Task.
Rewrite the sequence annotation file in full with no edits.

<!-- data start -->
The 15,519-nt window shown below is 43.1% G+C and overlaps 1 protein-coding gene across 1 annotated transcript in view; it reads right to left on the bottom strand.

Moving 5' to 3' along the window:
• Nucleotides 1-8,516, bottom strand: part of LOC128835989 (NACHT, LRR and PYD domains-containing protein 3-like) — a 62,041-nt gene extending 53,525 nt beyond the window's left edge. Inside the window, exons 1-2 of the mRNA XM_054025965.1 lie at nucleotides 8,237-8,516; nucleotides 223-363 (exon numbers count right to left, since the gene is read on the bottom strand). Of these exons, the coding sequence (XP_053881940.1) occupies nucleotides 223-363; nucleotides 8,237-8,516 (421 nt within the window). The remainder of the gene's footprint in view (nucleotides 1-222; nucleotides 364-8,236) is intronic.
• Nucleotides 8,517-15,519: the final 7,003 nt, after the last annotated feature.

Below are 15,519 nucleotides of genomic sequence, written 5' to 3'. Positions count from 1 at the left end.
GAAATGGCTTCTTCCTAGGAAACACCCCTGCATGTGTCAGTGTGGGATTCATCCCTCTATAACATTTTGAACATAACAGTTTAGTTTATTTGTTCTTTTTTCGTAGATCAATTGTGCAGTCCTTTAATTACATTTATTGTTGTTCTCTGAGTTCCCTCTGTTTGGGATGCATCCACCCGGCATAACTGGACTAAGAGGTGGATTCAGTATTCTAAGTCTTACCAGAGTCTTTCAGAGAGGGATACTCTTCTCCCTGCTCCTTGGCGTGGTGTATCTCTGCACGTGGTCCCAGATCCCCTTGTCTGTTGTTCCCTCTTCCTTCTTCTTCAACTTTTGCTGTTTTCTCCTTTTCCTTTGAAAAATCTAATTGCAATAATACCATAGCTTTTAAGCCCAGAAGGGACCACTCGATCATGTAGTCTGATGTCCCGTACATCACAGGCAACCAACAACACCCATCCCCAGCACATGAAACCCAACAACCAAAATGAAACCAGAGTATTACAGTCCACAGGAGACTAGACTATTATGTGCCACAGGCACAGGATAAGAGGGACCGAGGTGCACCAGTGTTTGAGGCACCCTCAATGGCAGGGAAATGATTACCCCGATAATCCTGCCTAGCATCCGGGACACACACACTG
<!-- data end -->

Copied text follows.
The 15,519-nt window shown below is 43.1% G+C and overlaps 1 protein-coding gene across 1 annotated transcript in view; it reads right to left on the bottom strand.

Moving 5' to 3' along the window:
• Nucleotides 1-8,516, bottom strand: part of LOC128835989 (NACHT, LRR and PYD domains-containing protein 3-like) — a 62,041-nt gene extending 53,525 nt beyond the window's left edge. Inside the window, exons 1-2 of the mRNA XM_054025965.1 lie at nucleotides 8,237-8,516; nucleotides 223-363 (exon numbers count right to left, since the gene is read on the bottom strand). Of these exons, the coding sequence (XP_053881940.1) occupies nucleotides 223-363; nucleotides 8,237-8,516 (421 nt within the window). The remainder of the gene's footprint in view (nucleotides 1-222; nucleotides 364-8,236) is intronic.
• Nucleotides 8,517-15,519: the final 7,003 nt, after the last annotated feature.

Below are 15,519 nucleotides of genomic sequence, written 5' to 3'. Positions count from 1 at the left end.
GAAATGGCTTCTTCCTAGGAAACACCCCTGCATGTGTCAGTGTGGGATTCATCCCTCTATAACATTTTGAACATAACAGTTTAGTTTATTTGTTCTTTTTTCGTAGATCAATTGTGCAGTCCTTTAATTACATTTATTGTTGTTCTCTGAGTTCCCTCTGTTTGGGATGCATCCACCCGGCATAACTGGACTAAGAGGTGGATTCAGTATTCTAAGTCTTACCAGAGTCTTTCAGAGAGGGATACTCTTCTCCCTGCTCCTTGGCGTGGTGTATCTCTGCACGTGGTCCCAGATCCCCTTGTCTGTTGTTCCCTCTTCCTTCTTCTTCAACTTTTGCTGTTTTCTCCTTTTCCTTTGAAAAATCTAATTGCAATAATACCATAGCTTTTAAGCCCAGAAGGGACCACTCGATCATGTAGTCTGATGTCCCGTACATCACAGGCAACCAACAACACCCATCCCCAGCACATGAAACCCAACAACCAAAATGAAACCAGAGTATTACAGTCCACAGGAGACTAGACTATTATGTGCCACAGGCACAGGATAAGAGGGACCGAGGTGCACCAGTGTTTGAGGCACCCTCAATGGCAGGGAAATGATTACCCCGATAATCCTGCCTAGCATCCGGGACACACACACTG